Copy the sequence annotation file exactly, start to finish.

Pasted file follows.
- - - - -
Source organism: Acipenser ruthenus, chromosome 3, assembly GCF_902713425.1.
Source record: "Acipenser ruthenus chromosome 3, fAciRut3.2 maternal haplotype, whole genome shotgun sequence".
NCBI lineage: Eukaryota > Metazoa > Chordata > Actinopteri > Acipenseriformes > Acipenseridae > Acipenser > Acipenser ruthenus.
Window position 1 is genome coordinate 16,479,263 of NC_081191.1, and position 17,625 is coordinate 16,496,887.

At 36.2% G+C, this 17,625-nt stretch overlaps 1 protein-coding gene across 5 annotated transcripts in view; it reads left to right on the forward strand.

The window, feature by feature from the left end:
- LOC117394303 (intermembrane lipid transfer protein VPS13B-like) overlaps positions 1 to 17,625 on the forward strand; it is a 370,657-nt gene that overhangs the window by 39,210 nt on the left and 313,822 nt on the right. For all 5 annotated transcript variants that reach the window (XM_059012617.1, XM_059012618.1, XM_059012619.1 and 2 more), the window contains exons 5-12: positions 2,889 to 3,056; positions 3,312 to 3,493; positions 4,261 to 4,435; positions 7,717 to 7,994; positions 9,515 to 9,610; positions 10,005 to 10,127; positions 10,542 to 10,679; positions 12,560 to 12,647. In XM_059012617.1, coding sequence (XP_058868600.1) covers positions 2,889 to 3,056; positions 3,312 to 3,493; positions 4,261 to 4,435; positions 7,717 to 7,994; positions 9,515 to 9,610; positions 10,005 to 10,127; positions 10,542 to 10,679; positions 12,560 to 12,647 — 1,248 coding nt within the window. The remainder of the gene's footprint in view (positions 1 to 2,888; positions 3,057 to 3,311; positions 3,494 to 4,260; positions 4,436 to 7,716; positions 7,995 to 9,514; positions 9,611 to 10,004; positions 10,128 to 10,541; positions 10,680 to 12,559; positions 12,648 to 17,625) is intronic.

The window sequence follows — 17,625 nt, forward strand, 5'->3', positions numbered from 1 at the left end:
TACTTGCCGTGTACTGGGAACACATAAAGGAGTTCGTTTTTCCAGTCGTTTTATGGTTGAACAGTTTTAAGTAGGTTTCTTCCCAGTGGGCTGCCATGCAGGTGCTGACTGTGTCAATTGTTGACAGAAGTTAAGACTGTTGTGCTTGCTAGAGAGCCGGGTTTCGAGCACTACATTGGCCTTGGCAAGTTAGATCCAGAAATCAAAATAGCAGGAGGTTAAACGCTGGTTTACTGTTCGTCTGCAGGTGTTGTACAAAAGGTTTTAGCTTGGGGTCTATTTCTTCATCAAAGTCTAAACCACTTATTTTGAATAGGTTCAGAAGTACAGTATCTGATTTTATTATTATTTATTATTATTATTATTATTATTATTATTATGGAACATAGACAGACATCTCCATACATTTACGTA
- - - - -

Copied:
Source organism: Acipenser ruthenus, chromosome 3, assembly GCF_902713425.1.
Source record: "Acipenser ruthenus chromosome 3, fAciRut3.2 maternal haplotype, whole genome shotgun sequence".
NCBI lineage: Eukaryota > Metazoa > Chordata > Actinopteri > Acipenseriformes > Acipenseridae > Acipenser > Acipenser ruthenus.
Window position 1 is genome coordinate 16,479,263 of NC_081191.1, and position 17,625 is coordinate 16,496,887.

At 36.2% G+C, this 17,625-nt stretch overlaps 1 protein-coding gene across 5 annotated transcripts in view; it reads left to right on the forward strand.

The window, feature by feature from the left end:
- LOC117394303 (intermembrane lipid transfer protein VPS13B-like) overlaps positions 1 to 17,625 on the forward strand; it is a 370,657-nt gene that overhangs the window by 39,210 nt on the left and 313,822 nt on the right. For all 5 annotated transcript variants that reach the window (XM_059012617.1, XM_059012618.1, XM_059012619.1 and 2 more), the window contains exons 5-12: positions 2,889 to 3,056; positions 3,312 to 3,493; positions 4,261 to 4,435; positions 7,717 to 7,994; positions 9,515 to 9,610; positions 10,005 to 10,127; positions 10,542 to 10,679; positions 12,560 to 12,647. In XM_059012617.1, coding sequence (XP_058868600.1) covers positions 2,889 to 3,056; positions 3,312 to 3,493; positions 4,261 to 4,435; positions 7,717 to 7,994; positions 9,515 to 9,610; positions 10,005 to 10,127; positions 10,542 to 10,679; positions 12,560 to 12,647 — 1,248 coding nt within the window. The remainder of the gene's footprint in view (positions 1 to 2,888; positions 3,057 to 3,311; positions 3,494 to 4,260; positions 4,436 to 7,716; positions 7,995 to 9,514; positions 9,611 to 10,004; positions 10,128 to 10,541; positions 10,680 to 12,559; positions 12,648 to 17,625) is intronic.

The window sequence follows — 17,625 nt, forward strand, 5'->3', positions numbered from 1 at the left end:
TACTTGCCGTGTACTGGGAACACATAAAGGAGTTCGTTTTTCCAGTCGTTTTATGGTTGAACAGTTTTAAGTAGGTTTCTTCCCAGTGGGCTGCCATGCAGGTGCTGACTGTGTCAATTGTTGACAGAAGTTAAGACTGTTGTGCTTGCTAGAGAGCCGGGTTTCGAGCACTACATTGGCCTTGGCAAGTTAGATCCAGAAATCAAAATAGCAGGAGGTTAAACGCTGGTTTACTGTTCGTCTGCAGGTGTTGTACAAAAGGTTTTAGCTTGGGGTCTATTTCTTCATCAAAGTCTAAACCACTTATTTTGAATAGGTTCAGAAGTACAGTATCTGATTTTATTATTATTTATTATTATTATTATTATTATTATTATTATGGAACATAGACAGACATCTCCATACATTTACGTA